The first step to a healthier life is just that, a step.  Too often people try to take a gigantic leap to change their health for the better and it proves to be too far a distance.  The most effective way to change your habits is to start small with activities that have a low barrier to entry.  These are activities that can be completed quite easily on time, every time.

It is important to manage expectations when planning out your behaviours or creating your training schedule.  Every time I sit down with a new client I go over their daily and weekly schedule early on.  I believe it is important to be realistic very early in the planning process.  I can’t even count the number of times I have sat across from someone and they have told me they want to workout 5 times per week for 90 minutes then when we start creating the schedule we learned they only had 2 days to work out for 90 minutes.  The thing is though, it’s not their fault.  This is what people have been told they have to do to be healthy.  They have to completely overhaul their lifestyle right from the start, but this couldn’t be further from the truth.

It starts with being honest with yourself.  Be honest and really think about how much effort you are willing to put into becoming healthier and changing your behaviours.  This isn’t to say that you shouldn’t be committed to working hard, it’s just about being realistic with your level of commitment at the present time.  This level of commitment can change as time goes on and as behaviours become natural but be honest and plan for behaviour changes you can actually maintain.

The first behaviour I recommend to clients is to take care of hydration.  That’s not a very clear direction so I present a few behaviours that would take care of this.  We start with the easiest one of all.  Upon waking – before or after your trip to the bathroom – drink 500mL  of water.  This is done for a few reasons.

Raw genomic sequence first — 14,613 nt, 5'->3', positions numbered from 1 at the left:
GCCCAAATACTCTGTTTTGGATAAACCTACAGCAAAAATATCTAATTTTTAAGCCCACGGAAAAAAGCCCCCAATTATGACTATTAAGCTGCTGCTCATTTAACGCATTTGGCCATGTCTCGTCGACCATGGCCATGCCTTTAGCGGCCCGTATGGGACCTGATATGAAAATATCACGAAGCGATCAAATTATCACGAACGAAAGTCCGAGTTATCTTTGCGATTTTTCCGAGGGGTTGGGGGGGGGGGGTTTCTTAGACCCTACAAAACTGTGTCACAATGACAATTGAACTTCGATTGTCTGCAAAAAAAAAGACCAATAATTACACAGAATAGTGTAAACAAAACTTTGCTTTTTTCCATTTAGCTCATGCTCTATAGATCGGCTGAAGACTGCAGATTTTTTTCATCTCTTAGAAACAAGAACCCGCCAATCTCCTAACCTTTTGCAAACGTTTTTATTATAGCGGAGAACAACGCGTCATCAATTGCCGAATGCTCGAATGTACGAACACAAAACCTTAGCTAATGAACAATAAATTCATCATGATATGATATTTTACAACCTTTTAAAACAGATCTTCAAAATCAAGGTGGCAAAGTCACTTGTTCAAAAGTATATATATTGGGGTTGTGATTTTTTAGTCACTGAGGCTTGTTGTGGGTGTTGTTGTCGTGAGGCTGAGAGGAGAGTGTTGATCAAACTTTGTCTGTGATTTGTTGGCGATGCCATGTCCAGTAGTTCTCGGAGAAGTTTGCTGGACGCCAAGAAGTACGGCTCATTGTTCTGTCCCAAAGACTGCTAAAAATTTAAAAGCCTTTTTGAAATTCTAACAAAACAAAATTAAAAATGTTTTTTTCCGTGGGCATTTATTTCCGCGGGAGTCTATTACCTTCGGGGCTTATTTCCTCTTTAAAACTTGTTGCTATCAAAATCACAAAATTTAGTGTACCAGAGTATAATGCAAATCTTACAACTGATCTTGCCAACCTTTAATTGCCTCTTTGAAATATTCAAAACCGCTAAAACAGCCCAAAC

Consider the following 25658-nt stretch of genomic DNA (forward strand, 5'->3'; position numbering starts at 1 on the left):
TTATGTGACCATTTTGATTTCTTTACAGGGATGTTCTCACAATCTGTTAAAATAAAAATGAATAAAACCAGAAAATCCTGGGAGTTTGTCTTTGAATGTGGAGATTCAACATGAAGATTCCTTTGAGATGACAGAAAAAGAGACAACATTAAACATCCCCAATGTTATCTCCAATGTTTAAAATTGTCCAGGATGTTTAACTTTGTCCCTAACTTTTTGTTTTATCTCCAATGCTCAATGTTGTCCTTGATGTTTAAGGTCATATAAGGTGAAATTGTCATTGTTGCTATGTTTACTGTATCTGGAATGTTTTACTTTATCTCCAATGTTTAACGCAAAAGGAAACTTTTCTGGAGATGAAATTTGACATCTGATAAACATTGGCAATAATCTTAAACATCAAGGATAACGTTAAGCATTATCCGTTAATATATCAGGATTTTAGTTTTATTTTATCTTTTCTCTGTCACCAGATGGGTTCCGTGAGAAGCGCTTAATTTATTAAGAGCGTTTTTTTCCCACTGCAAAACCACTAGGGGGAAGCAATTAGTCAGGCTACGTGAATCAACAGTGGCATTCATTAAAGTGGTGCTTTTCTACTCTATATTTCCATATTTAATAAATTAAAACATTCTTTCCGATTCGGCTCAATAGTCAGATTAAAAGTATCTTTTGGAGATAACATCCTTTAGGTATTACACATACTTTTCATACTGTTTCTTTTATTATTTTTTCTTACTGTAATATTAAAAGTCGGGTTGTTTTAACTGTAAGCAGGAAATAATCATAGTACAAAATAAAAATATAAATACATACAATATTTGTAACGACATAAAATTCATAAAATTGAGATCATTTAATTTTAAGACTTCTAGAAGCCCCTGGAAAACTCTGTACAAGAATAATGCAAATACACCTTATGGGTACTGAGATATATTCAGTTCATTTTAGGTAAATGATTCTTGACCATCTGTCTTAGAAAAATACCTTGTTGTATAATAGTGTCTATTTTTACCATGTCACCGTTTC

1) Begin rehydrating after not drinking anything for 8 hours (or hopefully more)

2) Kickstart your body by lubricating your digestive system – allowing for improved nutrient absorption

3) Wakes up your brain – your brain, as is the rest of your body, is mostly water, when you are dehydrated it does not function at 100%

4) Keeps you regular – because, well, everybody needs to poop

5) Revs up your metabolism and aids in weight loss – it acts as a signal to your body that it is time to turn on and it also helps to curb appetite

There are also claims that it helps to fight disease, which I won’t argue.  Aside from these physical benefits, drinking water in the morning does something very important mentally.  It sets you up for healthier behaviours later in the day.  By drinking water immediately after waking up you can say to yourself that you have done something very beneficial for your health before anything else.  You were able to put your health before everything else.  This is an excellent mental boost, especially if you are struggling with not-so-healthy behaviours throughout the rest of the day.  Once this behaviour is solidified then we add in another 500mL before you leave the house, or by breakfast if you don’t have to leave early.

This is just a starting point.  Simple low barrier to entry behaviours like this can be added every two weeks or so.  Some examples are:

Move for 15 minutes per day, which is equal to 1% of your day and can be increased gradually

Add a vegetable into one, two or each meal